Pauline Benton (1898 – 1974)
“Miss Pauline Benton, daughter of a president of the University of the Philippines, studied Chinese shadow manipulation with Lee T’uo-ch’en, the leading shadow player in Peking before World War II. Upon her return to New York in the early 1930’s, she formed a troupe using these traditonal shadow figures, the Red Gate Shadow Puppets, later called the Red Gate Players. For 35 years Miss Benton’s shadows were seen in authentic productions, performing throughout the United States. Plays included The Burning of the Bamboo Grove, Ch’ang O’s Flight to the Moon, The Drum Dance, The Empty City, The Monkey Stealing the Peaches, The White Fox Spirit, and The White Snake. The Red Gate Players continue to perform under the direction of Mercina Karam.” [From Toward the Art of the Puppet: New York’s Heritage, exhibition brochure, 1975ish?, pg. 8]
“A visit to Pauline Benton at her Carmel, California, cottage unrolls as an adventure. Other “guests” also greet you, colorful and distinctive; and animals, too, like a horse, a rabbit, a white snake, a crow and a playful, benevolent dragon. This esoteric cast of characters, two-dimensional and of delicate parchment, all live in traveling cases carefully labeled “Demons,” “Ladies,” “Entertainers,” “Emperors” and other diversified categories such as “Clouds.” They make up part of Miss Benton’s cherished collection of traditional Chinese Shadow Play Figures. Pauline is much more than a collector. She is a rarity – a China-trained American animator who, with the expertise of 50 years, is today held in reverence and respect as a world authority on Chinese Shadow Play. . . . . . . . .”SHADOW WOMAN by Lucile Fessenden Dandelet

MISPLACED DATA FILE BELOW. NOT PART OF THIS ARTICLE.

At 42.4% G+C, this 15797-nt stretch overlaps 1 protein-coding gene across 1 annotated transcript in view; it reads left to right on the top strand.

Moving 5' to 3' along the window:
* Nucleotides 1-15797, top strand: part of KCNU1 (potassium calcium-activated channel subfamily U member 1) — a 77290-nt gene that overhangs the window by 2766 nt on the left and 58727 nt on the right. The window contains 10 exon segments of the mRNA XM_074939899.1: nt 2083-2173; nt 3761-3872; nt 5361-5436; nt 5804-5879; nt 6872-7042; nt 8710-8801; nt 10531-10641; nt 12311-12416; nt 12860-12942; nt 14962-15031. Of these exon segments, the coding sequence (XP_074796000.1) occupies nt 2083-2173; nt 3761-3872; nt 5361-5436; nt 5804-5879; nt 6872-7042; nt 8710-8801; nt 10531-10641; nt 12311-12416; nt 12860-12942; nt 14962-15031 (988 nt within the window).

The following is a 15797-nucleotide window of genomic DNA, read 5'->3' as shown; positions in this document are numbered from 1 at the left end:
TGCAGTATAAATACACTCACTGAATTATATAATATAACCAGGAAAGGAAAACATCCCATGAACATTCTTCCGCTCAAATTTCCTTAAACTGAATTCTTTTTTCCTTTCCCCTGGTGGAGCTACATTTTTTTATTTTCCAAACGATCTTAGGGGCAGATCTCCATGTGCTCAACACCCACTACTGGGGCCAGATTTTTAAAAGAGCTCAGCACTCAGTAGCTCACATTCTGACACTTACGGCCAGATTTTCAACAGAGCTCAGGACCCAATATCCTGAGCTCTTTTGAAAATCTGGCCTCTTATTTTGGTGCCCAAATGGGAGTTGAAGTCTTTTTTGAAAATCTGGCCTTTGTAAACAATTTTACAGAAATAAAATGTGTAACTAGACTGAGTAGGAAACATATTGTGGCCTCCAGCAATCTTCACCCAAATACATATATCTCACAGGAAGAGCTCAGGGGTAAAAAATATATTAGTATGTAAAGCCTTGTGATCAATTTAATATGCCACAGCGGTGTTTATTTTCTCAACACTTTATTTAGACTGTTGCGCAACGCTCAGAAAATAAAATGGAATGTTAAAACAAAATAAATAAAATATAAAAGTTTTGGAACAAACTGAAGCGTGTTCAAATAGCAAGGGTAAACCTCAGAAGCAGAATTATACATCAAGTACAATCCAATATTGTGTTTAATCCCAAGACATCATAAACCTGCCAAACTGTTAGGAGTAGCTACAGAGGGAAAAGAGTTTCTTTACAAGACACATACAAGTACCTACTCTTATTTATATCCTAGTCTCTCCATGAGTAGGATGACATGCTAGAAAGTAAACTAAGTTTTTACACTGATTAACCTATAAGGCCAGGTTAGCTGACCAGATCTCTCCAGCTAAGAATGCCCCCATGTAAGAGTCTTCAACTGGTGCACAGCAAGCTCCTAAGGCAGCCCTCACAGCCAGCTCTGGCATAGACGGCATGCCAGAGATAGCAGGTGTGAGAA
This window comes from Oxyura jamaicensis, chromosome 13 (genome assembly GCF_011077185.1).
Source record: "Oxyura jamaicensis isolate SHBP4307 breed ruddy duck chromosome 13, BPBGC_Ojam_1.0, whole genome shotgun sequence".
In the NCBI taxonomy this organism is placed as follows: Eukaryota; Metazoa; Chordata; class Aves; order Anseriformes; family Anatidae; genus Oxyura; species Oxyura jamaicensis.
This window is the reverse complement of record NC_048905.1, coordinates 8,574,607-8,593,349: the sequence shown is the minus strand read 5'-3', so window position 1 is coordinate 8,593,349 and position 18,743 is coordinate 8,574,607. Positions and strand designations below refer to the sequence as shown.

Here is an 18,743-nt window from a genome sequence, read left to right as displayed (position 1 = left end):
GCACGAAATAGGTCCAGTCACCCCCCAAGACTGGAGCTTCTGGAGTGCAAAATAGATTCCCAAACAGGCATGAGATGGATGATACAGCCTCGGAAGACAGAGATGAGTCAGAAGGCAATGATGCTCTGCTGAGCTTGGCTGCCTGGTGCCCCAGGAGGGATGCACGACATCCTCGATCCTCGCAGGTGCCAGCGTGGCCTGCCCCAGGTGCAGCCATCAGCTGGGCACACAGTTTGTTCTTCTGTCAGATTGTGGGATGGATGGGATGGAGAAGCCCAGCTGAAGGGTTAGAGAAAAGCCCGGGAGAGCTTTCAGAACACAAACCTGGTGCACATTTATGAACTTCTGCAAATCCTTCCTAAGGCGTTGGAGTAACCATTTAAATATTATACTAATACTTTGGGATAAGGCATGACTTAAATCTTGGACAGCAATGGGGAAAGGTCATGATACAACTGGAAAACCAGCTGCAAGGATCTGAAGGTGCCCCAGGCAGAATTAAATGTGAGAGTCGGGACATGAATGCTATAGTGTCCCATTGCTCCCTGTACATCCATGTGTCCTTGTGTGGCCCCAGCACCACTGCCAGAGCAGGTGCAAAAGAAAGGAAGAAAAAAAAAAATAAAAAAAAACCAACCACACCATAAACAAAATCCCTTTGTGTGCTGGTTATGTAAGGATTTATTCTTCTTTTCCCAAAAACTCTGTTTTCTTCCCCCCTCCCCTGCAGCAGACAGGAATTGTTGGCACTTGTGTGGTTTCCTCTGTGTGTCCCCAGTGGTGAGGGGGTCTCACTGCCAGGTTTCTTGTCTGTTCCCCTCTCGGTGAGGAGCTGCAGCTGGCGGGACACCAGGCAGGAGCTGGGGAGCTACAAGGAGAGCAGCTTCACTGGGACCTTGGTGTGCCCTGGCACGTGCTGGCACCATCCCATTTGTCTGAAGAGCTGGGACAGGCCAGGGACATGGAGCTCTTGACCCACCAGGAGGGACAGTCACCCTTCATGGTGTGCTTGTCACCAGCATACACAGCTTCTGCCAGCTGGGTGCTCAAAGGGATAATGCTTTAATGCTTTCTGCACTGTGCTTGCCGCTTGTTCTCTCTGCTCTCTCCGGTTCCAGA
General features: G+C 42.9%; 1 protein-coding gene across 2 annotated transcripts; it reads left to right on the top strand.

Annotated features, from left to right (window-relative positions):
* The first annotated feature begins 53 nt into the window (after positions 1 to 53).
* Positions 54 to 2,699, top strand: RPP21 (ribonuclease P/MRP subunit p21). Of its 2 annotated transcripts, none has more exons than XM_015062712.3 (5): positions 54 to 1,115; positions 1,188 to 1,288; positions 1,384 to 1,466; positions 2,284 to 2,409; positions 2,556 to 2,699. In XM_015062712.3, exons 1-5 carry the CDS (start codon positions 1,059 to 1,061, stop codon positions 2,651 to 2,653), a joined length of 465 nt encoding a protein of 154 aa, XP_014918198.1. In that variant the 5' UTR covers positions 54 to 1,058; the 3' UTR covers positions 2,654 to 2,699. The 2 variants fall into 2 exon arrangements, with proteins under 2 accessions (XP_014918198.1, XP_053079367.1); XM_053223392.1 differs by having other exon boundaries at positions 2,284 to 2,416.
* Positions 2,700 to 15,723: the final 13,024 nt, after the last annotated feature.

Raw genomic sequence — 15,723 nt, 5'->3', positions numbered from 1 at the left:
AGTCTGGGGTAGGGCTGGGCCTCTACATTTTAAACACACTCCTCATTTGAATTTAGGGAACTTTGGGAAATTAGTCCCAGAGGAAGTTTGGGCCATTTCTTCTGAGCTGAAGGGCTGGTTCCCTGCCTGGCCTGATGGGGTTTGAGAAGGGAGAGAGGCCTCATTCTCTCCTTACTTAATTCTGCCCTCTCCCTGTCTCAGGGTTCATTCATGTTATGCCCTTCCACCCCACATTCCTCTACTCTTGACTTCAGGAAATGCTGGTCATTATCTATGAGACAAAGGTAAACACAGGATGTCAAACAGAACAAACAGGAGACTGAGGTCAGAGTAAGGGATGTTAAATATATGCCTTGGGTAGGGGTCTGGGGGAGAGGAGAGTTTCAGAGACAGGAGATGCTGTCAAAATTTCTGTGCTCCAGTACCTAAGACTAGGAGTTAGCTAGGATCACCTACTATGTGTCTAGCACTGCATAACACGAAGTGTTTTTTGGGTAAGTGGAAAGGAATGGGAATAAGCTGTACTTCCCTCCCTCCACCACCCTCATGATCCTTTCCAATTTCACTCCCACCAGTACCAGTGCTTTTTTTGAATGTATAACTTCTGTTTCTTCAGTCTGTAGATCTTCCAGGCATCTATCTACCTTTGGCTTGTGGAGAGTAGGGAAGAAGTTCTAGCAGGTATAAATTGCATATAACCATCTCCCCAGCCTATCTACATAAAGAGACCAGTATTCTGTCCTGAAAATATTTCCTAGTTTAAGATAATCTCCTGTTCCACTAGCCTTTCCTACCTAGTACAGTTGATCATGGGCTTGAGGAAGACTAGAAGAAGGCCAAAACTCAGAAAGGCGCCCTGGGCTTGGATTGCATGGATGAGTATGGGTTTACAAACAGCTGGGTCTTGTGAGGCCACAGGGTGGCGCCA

“From blue cotton bundles piled in rickshaws, the troupe set up a stage and a paper screen. Then, with a lantern to shine through the translucent, richly dyed figures, they made the actors perform by manipulating wires from below. The audience out front saw only jewel-bright figures in flexible poses sometimes humorous, sometimes poetic. With music. And dialogue, including male falsettos.
On her next trip to China, Pauline stayed nearly a year to train with Mr. Lee T’uo-ch’en, master shadow player. No woman had trained before and in the ’30s, social taboos forbade a man’s touching a woman’s hand. This meant that Pauline had to learn by watching, and be corrected in sign language. She became fascinated with pantomime.
Home again, she couldn’t wait until she had given a Shadow Play herself. She found an American actor and a musician, William Russell, who loved Chinese instruments, and the three worked on adaptions and translations, first for friends and then coast-to-coast for schools, colleges, clubs and museums. A full-time profession by 1932, her Red Gate Players were booked into 33 states.
Later, Pauline began giving slide shows at elementary schools, but popular demand was such that a new troupe was born, this time with the inspiring addition of Lou Harrison of the National Academy of Arts and Letters who did all the music.
Today, no longer performing or teaching, Pauline is directing her energy into the completion of a book on Chinese Shadow Theater. Richly illustrated with color photographs, it promises to reward its readers with its unusual firsthand experience in a country newly reopened to North Americans, as well as with its authenticity as a resource and its charm as folklore.
For new generations who will be creating their own legends and designing figures more often from plastic than parchment, it will be Pauline Benton’s unique legacy.” [Exerpts from Shadow Woman, byLucile Fessenden Dandelet, NRTA Journal, March-April, 1976, p. 51]